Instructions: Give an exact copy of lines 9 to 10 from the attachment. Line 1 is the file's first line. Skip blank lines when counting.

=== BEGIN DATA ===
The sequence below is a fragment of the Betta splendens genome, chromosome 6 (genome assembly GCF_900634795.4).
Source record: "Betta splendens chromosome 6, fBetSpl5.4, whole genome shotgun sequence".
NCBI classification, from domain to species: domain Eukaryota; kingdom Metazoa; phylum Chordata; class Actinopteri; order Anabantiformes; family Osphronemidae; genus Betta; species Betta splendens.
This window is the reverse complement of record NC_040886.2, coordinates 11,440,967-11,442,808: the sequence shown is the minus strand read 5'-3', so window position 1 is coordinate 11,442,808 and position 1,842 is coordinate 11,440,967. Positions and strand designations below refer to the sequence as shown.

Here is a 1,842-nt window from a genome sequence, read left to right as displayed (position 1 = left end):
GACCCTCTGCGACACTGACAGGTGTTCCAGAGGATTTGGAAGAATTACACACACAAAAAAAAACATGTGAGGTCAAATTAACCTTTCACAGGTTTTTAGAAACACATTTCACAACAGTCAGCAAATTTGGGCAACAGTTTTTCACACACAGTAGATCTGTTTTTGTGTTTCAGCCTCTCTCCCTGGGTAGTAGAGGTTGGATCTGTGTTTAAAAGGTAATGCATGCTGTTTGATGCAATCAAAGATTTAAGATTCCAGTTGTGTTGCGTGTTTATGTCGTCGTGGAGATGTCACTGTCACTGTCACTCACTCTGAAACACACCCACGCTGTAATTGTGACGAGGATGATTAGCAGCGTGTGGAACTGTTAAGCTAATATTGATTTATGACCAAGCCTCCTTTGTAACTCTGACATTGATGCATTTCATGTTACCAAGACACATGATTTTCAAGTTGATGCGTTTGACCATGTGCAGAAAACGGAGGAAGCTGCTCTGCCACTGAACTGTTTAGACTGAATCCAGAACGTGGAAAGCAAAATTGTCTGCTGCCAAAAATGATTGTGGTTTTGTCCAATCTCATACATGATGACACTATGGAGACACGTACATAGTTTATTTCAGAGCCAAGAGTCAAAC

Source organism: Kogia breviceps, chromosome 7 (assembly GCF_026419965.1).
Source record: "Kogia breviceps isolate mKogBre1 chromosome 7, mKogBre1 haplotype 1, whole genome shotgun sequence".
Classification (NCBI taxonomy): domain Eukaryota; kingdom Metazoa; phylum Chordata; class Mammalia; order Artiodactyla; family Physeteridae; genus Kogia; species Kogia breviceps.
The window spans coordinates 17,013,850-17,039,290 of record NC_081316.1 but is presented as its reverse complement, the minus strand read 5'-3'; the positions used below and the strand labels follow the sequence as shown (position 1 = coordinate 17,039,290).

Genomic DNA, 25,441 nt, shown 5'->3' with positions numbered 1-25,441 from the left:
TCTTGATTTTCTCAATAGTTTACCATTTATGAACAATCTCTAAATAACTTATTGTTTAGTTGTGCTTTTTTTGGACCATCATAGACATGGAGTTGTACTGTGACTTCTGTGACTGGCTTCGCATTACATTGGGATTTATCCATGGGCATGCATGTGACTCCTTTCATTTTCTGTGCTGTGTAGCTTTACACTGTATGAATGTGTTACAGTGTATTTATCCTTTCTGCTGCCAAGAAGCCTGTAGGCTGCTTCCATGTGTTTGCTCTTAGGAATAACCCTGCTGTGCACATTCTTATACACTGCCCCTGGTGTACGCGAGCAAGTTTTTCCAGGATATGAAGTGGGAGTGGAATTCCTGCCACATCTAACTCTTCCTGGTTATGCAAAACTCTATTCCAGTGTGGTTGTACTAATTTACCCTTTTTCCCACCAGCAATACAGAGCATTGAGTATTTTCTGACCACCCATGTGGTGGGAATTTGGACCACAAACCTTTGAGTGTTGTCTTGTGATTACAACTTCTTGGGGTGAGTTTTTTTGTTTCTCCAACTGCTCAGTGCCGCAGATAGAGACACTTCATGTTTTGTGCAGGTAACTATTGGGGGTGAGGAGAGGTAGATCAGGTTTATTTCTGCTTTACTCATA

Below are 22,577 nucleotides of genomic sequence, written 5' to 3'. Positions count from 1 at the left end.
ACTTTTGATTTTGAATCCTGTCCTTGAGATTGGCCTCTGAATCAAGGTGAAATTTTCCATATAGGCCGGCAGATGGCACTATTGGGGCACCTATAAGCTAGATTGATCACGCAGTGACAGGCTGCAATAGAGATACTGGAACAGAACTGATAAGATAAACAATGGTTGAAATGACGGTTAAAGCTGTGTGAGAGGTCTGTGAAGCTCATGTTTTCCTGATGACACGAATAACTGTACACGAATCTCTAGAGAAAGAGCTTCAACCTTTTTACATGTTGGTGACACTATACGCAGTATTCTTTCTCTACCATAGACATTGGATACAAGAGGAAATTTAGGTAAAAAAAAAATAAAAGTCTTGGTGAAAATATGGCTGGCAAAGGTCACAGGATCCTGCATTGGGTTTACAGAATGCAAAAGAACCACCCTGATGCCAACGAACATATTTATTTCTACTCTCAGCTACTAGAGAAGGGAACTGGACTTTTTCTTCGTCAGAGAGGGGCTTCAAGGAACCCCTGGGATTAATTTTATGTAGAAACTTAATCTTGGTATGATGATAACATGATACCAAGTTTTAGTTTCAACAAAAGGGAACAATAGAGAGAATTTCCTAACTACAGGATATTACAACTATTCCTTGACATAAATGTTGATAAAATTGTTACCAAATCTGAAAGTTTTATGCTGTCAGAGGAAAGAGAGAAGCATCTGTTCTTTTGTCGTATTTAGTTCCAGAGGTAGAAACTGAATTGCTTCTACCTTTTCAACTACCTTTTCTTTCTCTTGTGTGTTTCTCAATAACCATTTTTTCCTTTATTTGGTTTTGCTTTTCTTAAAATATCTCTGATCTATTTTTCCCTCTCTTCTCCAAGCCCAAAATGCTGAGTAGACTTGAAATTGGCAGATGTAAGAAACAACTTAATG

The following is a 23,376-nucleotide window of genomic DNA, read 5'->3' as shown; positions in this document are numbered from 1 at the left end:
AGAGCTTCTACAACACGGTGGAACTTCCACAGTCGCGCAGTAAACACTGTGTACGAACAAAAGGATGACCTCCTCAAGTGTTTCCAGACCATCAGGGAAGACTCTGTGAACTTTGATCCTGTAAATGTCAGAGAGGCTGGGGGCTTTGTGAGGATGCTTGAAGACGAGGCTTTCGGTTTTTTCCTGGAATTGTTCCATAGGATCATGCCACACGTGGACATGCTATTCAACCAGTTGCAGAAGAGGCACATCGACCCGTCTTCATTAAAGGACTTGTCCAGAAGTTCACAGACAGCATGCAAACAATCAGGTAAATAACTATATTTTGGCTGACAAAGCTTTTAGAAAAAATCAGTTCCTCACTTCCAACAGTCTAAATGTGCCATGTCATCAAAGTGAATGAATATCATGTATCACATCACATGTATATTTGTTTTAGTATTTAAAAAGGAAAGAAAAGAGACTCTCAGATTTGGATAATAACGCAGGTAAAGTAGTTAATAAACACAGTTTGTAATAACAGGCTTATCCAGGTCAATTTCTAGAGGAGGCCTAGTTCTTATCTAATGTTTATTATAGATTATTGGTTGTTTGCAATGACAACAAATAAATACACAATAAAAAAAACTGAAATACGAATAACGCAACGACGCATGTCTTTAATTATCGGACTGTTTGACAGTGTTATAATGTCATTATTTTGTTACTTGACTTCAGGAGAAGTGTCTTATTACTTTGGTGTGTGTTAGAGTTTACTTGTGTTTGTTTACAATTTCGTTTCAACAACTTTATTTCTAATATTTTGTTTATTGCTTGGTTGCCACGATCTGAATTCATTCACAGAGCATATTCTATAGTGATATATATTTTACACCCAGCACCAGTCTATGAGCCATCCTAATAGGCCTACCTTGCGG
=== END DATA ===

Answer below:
Classification (NCBI taxonomy): domain Eukaryota; kingdom Metazoa; phylum Chordata; class Mammalia; order Artiodactyla; family Physeteridae; genus Kogia; species Kogia breviceps.
The window spans coordinates 17,013,850-17,039,290 of record NC_081316.1 but is presented as its reverse complement, the minus strand read 5'-3'; the positions used below and the strand labels follow the sequence as shown (position 1 = coordinate 17,039,290).